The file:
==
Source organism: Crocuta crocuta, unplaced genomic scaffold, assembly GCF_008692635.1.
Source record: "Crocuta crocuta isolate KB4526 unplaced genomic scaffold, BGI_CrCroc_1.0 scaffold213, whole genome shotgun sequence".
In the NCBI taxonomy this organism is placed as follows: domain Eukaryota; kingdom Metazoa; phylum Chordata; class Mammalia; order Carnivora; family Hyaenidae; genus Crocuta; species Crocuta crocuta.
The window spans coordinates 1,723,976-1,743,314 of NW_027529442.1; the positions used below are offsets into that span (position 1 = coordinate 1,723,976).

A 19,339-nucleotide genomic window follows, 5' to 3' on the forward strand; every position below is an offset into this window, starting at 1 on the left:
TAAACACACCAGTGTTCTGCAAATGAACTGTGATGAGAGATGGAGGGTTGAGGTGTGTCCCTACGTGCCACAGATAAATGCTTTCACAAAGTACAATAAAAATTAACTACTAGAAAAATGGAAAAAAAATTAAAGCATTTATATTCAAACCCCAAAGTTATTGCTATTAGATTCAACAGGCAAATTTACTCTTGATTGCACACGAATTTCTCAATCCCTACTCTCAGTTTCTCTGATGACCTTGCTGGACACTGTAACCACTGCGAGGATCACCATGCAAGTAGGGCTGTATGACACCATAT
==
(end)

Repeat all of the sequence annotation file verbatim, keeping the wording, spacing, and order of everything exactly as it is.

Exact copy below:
Source organism: Crocuta crocuta, unplaced genomic scaffold, assembly GCF_008692635.1.
Source record: "Crocuta crocuta isolate KB4526 unplaced genomic scaffold, BGI_CrCroc_1.0 scaffold213, whole genome shotgun sequence".
In the NCBI taxonomy this organism is placed as follows: domain Eukaryota; kingdom Metazoa; phylum Chordata; class Mammalia; order Carnivora; family Hyaenidae; genus Crocuta; species Crocuta crocuta.
The window spans coordinates 1,723,976-1,743,314 of NW_027529442.1; the positions used below are offsets into that span (position 1 = coordinate 1,723,976).

A 19,339-nucleotide genomic window follows, 5' to 3' on the forward strand; every position below is an offset into this window, starting at 1 on the left:
TAAACACACCAGTGTTCTGCAAATGAACTGTGATGAGAGATGGAGGGTTGAGGTGTGTCCCTACGTGCCACAGATAAATGCTTTCACAAAGTACAATAAAAATTAACTACTAGAAAAATGGAAAAAAAATTAAAGCATTTATATTCAAACCCCAAAGTTATTGCTATTAGATTCAACAGGCAAATTTACTCTTGATTGCACACGAATTTCTCAATCCCTACTCTCAGTTTCTCTGATGACCTTGCTGGACACTGTAACCACTGCGAGGATCACCATGCAAGTAGGGCTGTATGACACCATAT